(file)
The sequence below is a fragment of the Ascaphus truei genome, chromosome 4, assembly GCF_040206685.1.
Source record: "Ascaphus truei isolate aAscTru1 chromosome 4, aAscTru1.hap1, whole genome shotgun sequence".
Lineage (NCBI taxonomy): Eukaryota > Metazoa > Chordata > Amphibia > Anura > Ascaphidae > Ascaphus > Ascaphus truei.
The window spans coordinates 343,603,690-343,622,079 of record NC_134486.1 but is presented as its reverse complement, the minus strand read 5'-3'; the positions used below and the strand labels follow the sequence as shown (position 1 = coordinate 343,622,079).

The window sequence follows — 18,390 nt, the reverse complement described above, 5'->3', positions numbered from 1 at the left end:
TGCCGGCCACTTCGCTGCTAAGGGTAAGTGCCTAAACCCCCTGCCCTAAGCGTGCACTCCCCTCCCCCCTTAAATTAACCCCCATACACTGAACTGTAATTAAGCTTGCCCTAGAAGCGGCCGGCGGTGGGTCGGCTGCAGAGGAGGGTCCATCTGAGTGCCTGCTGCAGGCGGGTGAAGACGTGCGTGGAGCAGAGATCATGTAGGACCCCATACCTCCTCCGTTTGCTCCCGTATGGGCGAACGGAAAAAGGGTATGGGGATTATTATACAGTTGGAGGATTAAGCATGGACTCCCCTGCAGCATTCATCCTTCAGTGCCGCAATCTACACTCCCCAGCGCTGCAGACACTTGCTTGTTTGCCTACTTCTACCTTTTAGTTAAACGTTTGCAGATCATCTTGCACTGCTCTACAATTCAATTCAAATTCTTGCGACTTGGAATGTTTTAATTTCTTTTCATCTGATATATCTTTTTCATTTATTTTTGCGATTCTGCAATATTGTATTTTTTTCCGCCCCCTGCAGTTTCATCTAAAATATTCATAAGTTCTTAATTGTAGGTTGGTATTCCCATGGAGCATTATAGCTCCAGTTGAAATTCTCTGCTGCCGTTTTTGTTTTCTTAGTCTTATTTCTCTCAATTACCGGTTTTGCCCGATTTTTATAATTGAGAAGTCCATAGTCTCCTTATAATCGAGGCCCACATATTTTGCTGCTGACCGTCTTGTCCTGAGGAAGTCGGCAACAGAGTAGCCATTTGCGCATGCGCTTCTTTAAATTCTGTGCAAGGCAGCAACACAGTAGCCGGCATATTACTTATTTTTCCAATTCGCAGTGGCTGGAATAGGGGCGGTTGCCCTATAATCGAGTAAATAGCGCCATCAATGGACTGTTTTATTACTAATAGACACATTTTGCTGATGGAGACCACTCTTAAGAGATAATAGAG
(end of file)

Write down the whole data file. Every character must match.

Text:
The sequence below is a fragment of the Ascaphus truei genome, chromosome 4, assembly GCF_040206685.1.
Source record: "Ascaphus truei isolate aAscTru1 chromosome 4, aAscTru1.hap1, whole genome shotgun sequence".
Lineage (NCBI taxonomy): Eukaryota > Metazoa > Chordata > Amphibia > Anura > Ascaphidae > Ascaphus > Ascaphus truei.
The window spans coordinates 343,603,690-343,622,079 of record NC_134486.1 but is presented as its reverse complement, the minus strand read 5'-3'; the positions used below and the strand labels follow the sequence as shown (position 1 = coordinate 343,622,079).

The window sequence follows — 18,390 nt, the reverse complement described above, 5'->3', positions numbered from 1 at the left end:
TGCCGGCCACTTCGCTGCTAAGGGTAAGTGCCTAAACCCCCTGCCCTAAGCGTGCACTCCCCTCCCCCCTTAAATTAACCCCCATACACTGAACTGTAATTAAGCTTGCCCTAGAAGCGGCCGGCGGTGGGTCGGCTGCAGAGGAGGGTCCATCTGAGTGCCTGCTGCAGGCGGGTGAAGACGTGCGTGGAGCAGAGATCATGTAGGACCCCATACCTCCTCCGTTTGCTCCCGTATGGGCGAACGGAAAAAGGGTATGGGGATTATTATACAGTTGGAGGATTAAGCATGGACTCCCCTGCAGCATTCATCCTTCAGTGCCGCAATCTACACTCCCCAGCGCTGCAGACACTTGCTTGTTTGCCTACTTCTACCTTTTAGTTAAACGTTTGCAGATCATCTTGCACTGCTCTACAATTCAATTCAAATTCTTGCGACTTGGAATGTTTTAATTTCTTTTCATCTGATATATCTTTTTCATTTATTTTTGCGATTCTGCAATATTGTATTTTTTTCCGCCCCCTGCAGTTTCATCTAAAATATTCATAAGTTCTTAATTGTAGGTTGGTATTCCCATGGAGCATTATAGCTCCAGTTGAAATTCTCTGCTGCCGTTTTTGTTTTCTTAGTCTTATTTCTCTCAATTACCGGTTTTGCCCGATTTTTATAATTGAGAAGTCCATAGTCTCCTTATAATCGAGGCCCACATATTTTGCTGCTGACCGTCTTGTCCTGAGGAAGTCGGCAACAGAGTAGCCATTTGCGCATGCGCTTCTTTAAATTCTGTGCAAGGCAGCAACACAGTAGCCGGCATATTACTTATTTTTCCAATTCGCAGTGGCTGGAATAGGGGCGGTTGCCCTATAATCGAGTAAATAGCGCCATCAATGGACTGTTTTATTACTAATAGACACATTTTGCTGATGGAGACCACTCTTAAGAGATAATAGAG